2 tblsp fish sauce
1 tblsp olive oil
2 tsp caster sugar

1. Combine kangaroo, soy sauce and sesame oil in a bowl and leave at room temperature for 30 minutes to marinate.
2.  Heat olive oil in a frypan over medium heat. Cook garlic for 1 minute each side or until light golden. Remove and drain on paper towel.
3.  Return frypan to high heat.  Drain excess marinade and juice from the kangaroo before searing meat for 2-3 minutes on each side (medium-rare).  Transfer to a plate and loosely cover with foil and rest for 15 minutes.
4.  For the dressing, whisk the dressing ingredients together in a bowl until the sugar dissolves.
5.  Place tomatoes, eschalot, spring onions and salad greens in a bowl.  Thinly slice the rested kangaroo and add to the bowl.  Sprinkle with the fried garlic.
6.  Serve with dressing on the side.

Recipe adapted from delicious (February 2010)

The marinating of the kangaroo meat (in soy sauce and sesame oil) really improves the flavour of the meat. Make sure you do not overcook the meat - the low fat content means it can dry out easily.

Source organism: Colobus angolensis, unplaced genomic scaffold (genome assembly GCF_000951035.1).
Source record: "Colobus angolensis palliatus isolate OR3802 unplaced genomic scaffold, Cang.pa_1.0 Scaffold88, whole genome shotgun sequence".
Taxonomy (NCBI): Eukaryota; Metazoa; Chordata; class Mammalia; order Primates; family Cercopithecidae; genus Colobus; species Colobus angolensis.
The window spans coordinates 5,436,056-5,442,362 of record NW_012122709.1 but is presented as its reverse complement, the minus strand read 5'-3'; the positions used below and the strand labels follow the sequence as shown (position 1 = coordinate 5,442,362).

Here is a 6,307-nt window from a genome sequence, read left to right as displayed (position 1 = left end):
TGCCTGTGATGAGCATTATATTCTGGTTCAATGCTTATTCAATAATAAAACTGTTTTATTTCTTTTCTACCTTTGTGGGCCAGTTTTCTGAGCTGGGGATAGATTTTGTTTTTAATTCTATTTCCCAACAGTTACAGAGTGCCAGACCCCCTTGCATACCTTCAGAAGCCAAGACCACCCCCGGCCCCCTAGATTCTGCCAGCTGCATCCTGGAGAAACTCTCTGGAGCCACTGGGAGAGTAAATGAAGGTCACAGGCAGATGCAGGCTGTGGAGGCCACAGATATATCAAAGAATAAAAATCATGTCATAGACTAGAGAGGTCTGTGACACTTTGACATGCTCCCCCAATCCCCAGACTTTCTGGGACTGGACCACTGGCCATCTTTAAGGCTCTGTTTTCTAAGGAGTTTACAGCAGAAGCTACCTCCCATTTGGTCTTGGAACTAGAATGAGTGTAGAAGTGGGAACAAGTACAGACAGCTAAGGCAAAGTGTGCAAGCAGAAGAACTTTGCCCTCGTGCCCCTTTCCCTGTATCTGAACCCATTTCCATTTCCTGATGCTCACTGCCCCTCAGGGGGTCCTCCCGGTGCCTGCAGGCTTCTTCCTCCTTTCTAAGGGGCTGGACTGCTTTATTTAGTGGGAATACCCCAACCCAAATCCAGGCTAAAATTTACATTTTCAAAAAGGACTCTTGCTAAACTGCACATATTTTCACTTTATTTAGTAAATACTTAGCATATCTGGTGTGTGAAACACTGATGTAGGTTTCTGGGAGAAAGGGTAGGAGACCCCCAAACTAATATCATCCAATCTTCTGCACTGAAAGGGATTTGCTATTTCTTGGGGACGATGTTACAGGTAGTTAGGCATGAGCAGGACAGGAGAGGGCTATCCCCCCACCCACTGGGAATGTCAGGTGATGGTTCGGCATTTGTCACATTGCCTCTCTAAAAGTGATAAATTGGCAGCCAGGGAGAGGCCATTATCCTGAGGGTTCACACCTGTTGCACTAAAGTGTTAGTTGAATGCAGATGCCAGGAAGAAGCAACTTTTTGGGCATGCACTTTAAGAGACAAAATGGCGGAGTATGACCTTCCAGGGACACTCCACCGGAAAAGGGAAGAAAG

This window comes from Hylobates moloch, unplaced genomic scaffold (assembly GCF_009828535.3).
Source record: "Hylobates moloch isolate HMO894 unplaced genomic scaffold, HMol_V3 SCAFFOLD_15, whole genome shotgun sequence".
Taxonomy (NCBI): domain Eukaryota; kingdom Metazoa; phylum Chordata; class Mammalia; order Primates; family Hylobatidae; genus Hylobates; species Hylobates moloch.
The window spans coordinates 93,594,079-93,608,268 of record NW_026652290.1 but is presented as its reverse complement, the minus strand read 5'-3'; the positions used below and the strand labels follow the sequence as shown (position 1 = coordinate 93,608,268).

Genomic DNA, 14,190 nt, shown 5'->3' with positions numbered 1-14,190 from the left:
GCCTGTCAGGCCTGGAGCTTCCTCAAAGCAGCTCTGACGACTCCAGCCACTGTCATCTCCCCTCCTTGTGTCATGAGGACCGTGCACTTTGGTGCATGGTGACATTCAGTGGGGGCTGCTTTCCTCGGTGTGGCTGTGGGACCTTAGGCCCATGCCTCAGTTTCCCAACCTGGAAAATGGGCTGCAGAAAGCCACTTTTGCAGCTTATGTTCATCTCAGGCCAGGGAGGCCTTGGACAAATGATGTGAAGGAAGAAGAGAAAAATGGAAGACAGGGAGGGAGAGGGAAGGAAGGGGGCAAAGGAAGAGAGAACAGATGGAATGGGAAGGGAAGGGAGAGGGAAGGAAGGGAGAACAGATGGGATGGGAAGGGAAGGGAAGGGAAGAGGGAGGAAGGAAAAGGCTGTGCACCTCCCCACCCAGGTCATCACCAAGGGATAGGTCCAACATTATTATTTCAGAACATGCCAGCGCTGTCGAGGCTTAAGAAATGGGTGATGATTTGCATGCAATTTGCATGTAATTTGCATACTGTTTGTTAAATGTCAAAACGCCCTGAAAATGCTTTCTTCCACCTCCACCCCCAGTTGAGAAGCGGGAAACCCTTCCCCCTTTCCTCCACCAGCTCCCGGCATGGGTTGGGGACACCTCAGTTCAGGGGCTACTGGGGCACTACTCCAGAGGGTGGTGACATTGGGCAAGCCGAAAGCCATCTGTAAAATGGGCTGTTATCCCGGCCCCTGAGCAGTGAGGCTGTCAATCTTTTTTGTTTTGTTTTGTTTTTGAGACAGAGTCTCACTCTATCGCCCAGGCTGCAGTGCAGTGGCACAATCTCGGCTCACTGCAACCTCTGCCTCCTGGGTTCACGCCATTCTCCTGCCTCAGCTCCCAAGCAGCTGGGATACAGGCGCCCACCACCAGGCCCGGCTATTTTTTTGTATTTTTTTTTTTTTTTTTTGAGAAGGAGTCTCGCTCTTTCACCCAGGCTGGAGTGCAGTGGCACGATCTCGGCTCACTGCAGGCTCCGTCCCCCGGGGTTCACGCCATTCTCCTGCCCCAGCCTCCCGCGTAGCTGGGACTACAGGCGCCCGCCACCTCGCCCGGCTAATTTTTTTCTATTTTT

Serve the salad with the dressing to drizzle over.  The crispy fried garlic is a pungent but moreish accompaniment.

Wednesday, January 20, 2010

Deconstructed Chorizo and Turkey Burrito

Here is an interesting take on an idea by Bill Granger (in delicious magazine Dec/Jan 2010).  It's intended as a way of using up leftover turkey, but you could substitute leftover roast chicken for an even more tasty treat.

The recipe also does this thing with the sliced red onion, by soaking the onion slices in boiling water for 10 minutes.  What this does is remove the strong odour of raw onion, making the onion much more palatable. It also turns the slices a lovely shade of hot pink, which I think is reason enough to always soak beforehand.

To further 'deconstruct' the burrito, I toasted the tortilla in a frypan before cutting into slices.  This was partly for presentation purposes, but also because the tortillas I had were a bit old (ie. dry and stale), and cutting them up made them easier to eat. Not to mention the fact that eating dinner with your hands (as you would with a normal wrapped burrito) makes it seem like fast food - try and use civilised cutlery, people!

Chorizo and Turkey 'Burrito'
serves 2

1 tblsp olive oil
1 chorizo sausage, thickly sliced
3 roma (or other ripe) tomato, seeds removed, chopped